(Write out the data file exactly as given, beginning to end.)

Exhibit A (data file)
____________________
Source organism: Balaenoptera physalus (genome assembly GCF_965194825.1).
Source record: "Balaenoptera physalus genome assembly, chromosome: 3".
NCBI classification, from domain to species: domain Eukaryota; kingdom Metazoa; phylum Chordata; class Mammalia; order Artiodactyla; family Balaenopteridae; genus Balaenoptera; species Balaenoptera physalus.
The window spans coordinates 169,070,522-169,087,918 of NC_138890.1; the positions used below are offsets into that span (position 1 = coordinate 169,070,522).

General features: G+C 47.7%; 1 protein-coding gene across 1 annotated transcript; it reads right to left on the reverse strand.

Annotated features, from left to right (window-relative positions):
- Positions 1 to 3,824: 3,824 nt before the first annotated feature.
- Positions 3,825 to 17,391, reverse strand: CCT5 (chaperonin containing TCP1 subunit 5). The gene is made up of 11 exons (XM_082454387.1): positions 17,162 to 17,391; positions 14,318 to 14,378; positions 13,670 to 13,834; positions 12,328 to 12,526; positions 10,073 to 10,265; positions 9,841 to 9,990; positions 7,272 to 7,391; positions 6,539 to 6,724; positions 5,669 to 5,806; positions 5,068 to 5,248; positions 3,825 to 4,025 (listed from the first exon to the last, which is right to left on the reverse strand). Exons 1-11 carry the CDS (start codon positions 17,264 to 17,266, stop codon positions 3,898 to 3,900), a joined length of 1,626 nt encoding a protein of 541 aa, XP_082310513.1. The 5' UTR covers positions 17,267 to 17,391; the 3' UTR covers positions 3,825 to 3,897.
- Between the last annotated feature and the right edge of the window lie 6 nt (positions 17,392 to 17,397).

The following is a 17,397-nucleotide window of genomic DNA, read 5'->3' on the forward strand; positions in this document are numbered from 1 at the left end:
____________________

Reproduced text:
Source organism: Balaenoptera physalus (genome assembly GCF_965194825.1).
Source record: "Balaenoptera physalus genome assembly, chromosome: 3".
NCBI classification, from domain to species: domain Eukaryota; kingdom Metazoa; phylum Chordata; class Mammalia; order Artiodactyla; family Balaenopteridae; genus Balaenoptera; species Balaenoptera physalus.
The window spans coordinates 169,070,522-169,087,918 of NC_138890.1; the positions used below are offsets into that span (position 1 = coordinate 169,070,522).

General features: G+C 47.7%; 1 protein-coding gene across 1 annotated transcript; it reads right to left on the reverse strand.

Annotated features, from left to right (window-relative positions):
- Positions 1 to 3,824: 3,824 nt before the first annotated feature.
- Positions 3,825 to 17,391, reverse strand: CCT5 (chaperonin containing TCP1 subunit 5). The gene is made up of 11 exons (XM_082454387.1): positions 17,162 to 17,391; positions 14,318 to 14,378; positions 13,670 to 13,834; positions 12,328 to 12,526; positions 10,073 to 10,265; positions 9,841 to 9,990; positions 7,272 to 7,391; positions 6,539 to 6,724; positions 5,669 to 5,806; positions 5,068 to 5,248; positions 3,825 to 4,025 (listed from the first exon to the last, which is right to left on the reverse strand). Exons 1-11 carry the CDS (start codon positions 17,264 to 17,266, stop codon positions 3,898 to 3,900), a joined length of 1,626 nt encoding a protein of 541 aa, XP_082310513.1. The 5' UTR covers positions 17,267 to 17,391; the 3' UTR covers positions 3,825 to 3,897.
- Between the last annotated feature and the right edge of the window lie 6 nt (positions 17,392 to 17,397).

The following is a 17,397-nucleotide window of genomic DNA, read 5'->3' on the forward strand; positions in this document are numbered from 1 at the left end: